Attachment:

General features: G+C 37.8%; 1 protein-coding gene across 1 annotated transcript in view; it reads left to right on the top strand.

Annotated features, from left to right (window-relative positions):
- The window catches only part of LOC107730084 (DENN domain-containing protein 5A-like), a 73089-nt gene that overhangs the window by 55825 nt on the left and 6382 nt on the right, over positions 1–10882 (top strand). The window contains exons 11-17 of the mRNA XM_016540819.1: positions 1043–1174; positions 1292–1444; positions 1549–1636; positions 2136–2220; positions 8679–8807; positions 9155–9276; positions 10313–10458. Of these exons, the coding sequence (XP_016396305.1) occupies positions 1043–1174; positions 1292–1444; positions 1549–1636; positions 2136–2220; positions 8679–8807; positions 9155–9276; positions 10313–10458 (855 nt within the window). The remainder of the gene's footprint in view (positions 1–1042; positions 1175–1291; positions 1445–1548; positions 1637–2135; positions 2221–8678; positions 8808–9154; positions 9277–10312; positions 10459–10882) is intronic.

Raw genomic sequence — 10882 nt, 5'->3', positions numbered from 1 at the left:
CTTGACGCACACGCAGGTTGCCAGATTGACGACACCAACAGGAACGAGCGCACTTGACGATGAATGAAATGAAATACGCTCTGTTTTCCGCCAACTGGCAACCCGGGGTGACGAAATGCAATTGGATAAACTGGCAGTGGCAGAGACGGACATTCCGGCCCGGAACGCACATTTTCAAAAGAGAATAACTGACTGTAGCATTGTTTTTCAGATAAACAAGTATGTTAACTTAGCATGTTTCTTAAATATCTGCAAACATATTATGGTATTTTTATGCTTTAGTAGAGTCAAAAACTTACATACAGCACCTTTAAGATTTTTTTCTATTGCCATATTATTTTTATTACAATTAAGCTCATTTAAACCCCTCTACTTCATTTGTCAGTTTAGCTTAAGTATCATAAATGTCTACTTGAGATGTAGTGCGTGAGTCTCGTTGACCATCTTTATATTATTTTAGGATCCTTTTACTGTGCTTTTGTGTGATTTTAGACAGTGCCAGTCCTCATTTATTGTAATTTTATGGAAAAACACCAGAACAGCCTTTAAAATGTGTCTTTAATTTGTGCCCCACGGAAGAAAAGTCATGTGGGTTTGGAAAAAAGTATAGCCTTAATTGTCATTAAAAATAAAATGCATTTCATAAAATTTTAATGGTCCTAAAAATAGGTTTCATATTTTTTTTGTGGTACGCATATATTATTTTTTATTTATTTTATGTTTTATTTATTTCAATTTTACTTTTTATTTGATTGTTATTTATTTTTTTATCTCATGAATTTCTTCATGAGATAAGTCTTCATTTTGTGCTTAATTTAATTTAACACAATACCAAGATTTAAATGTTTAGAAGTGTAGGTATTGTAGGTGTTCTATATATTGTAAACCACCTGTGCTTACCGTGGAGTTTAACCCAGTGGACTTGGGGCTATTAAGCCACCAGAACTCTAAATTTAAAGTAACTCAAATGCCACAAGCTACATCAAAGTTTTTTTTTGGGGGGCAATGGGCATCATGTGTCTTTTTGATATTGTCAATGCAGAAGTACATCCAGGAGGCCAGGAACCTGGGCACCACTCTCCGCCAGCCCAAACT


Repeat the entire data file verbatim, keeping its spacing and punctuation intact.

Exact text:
General features: G+C 37.8%; 1 protein-coding gene across 1 annotated transcript in view; it reads left to right on the top strand.

Annotated features, from left to right (window-relative positions):
- The window catches only part of LOC107730084 (DENN domain-containing protein 5A-like), a 73089-nt gene that overhangs the window by 55825 nt on the left and 6382 nt on the right, over positions 1–10882 (top strand). The window contains exons 11-17 of the mRNA XM_016540819.1: positions 1043–1174; positions 1292–1444; positions 1549–1636; positions 2136–2220; positions 8679–8807; positions 9155–9276; positions 10313–10458. Of these exons, the coding sequence (XP_016396305.1) occupies positions 1043–1174; positions 1292–1444; positions 1549–1636; positions 2136–2220; positions 8679–8807; positions 9155–9276; positions 10313–10458 (855 nt within the window). The remainder of the gene's footprint in view (positions 1–1042; positions 1175–1291; positions 1445–1548; positions 1637–2135; positions 2221–8678; positions 8808–9154; positions 9277–10312; positions 10459–10882) is intronic.

Raw genomic sequence — 10882 nt, 5'->3', positions numbered from 1 at the left:
CTTGACGCACACGCAGGTTGCCAGATTGACGACACCAACAGGAACGAGCGCACTTGACGATGAATGAAATGAAATACGCTCTGTTTTCCGCCAACTGGCAACCCGGGGTGACGAAATGCAATTGGATAAACTGGCAGTGGCAGAGACGGACATTCCGGCCCGGAACGCACATTTTCAAAAGAGAATAACTGACTGTAGCATTGTTTTTCAGATAAACAAGTATGTTAACTTAGCATGTTTCTTAAATATCTGCAAACATATTATGGTATTTTTATGCTTTAGTAGAGTCAAAAACTTACATACAGCACCTTTAAGATTTTTTTCTATTGCCATATTATTTTTATTACAATTAAGCTCATTTAAACCCCTCTACTTCATTTGTCAGTTTAGCTTAAGTATCATAAATGTCTACTTGAGATGTAGTGCGTGAGTCTCGTTGACCATCTTTATATTATTTTAGGATCCTTTTACTGTGCTTTTGTGTGATTTTAGACAGTGCCAGTCCTCATTTATTGTAATTTTATGGAAAAACACCAGAACAGCCTTTAAAATGTGTCTTTAATTTGTGCCCCACGGAAGAAAAGTCATGTGGGTTTGGAAAAAAGTATAGCCTTAATTGTCATTAAAAATAAAATGCATTTCATAAAATTTTAATGGTCCTAAAAATAGGTTTCATATTTTTTTTGTGGTACGCATATATTATTTTTTATTTATTTTATGTTTTATTTATTTCAATTTTACTTTTTATTTGATTGTTATTTATTTTTTTATCTCATGAATTTCTTCATGAGATAAGTCTTCATTTTGTGCTTAATTTAATTTAACACAATACCAAGATTTAAATGTTTAGAAGTGTAGGTATTGTAGGTGTTCTATATATTGTAAACCACCTGTGCTTACCGTGGAGTTTAACCCAGTGGACTTGGGGCTATTAAGCCACCAGAACTCTAAATTTAAAGTAACTCAAATGCCACAAGCTACATCAAAGTTTTTTTTTGGGGGGCAATGGGCATCATGTGTCTTTTTGATATTGTCAATGCAGAAGTACATCCAGGAGGCCAGGAACCTGGGCACCACTCTCCGCCAGCCCAAACT